A model of “ephemeral” population structure is presented that applies not only to biological systems in which discrete groups form but also to networks without group boundaries. The evolution of altruistic behaviors is discussed. Nonrandom interaction and nonlinear fitness structures are modeled; together, these factors can produce stable polymorphisms of altruistic and selfish types, as well as bistability. Empirical applications of the model may be found in microbes, marine invertebrates, annual plants, and other organisms.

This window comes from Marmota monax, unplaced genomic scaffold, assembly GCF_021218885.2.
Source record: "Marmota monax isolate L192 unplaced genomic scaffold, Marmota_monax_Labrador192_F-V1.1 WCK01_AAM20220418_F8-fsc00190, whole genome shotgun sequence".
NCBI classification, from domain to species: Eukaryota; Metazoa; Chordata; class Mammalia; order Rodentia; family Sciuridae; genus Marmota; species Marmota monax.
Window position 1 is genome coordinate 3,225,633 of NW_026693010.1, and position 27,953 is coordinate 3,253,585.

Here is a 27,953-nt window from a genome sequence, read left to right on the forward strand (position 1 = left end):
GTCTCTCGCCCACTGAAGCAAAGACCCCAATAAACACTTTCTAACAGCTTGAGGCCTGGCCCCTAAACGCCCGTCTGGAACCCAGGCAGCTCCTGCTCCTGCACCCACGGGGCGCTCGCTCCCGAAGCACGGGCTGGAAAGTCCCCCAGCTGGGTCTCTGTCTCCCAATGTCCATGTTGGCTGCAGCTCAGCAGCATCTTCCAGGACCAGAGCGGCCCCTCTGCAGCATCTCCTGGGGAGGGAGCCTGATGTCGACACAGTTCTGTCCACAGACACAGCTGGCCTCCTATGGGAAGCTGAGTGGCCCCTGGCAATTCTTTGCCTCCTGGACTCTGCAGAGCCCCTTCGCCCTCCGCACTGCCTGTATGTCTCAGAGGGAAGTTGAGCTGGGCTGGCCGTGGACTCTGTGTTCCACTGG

Altruism is generally understood to be behavior that benefits others at a personal cost to the behaving individual. However, within evolutionary biology, different authors have interpreted the concept of altruism differently, leading to dissimilar predictions about the evolution of altruistic behavior. Generally, different interpretations diverge on which party receives the benefit from altruism and on how the cost of altruism is assessed. Using a simple trait-group framework, we delineate the assumptions underlying different interpretations and show how they relate to one (...) another. We feel that a thorough examination of the connections between interpretations not only reveals why different authors have arrived at disparate conclusions about altruism, but also illuminates the conditions that are likely to favor the evolution of altruism. (shrink)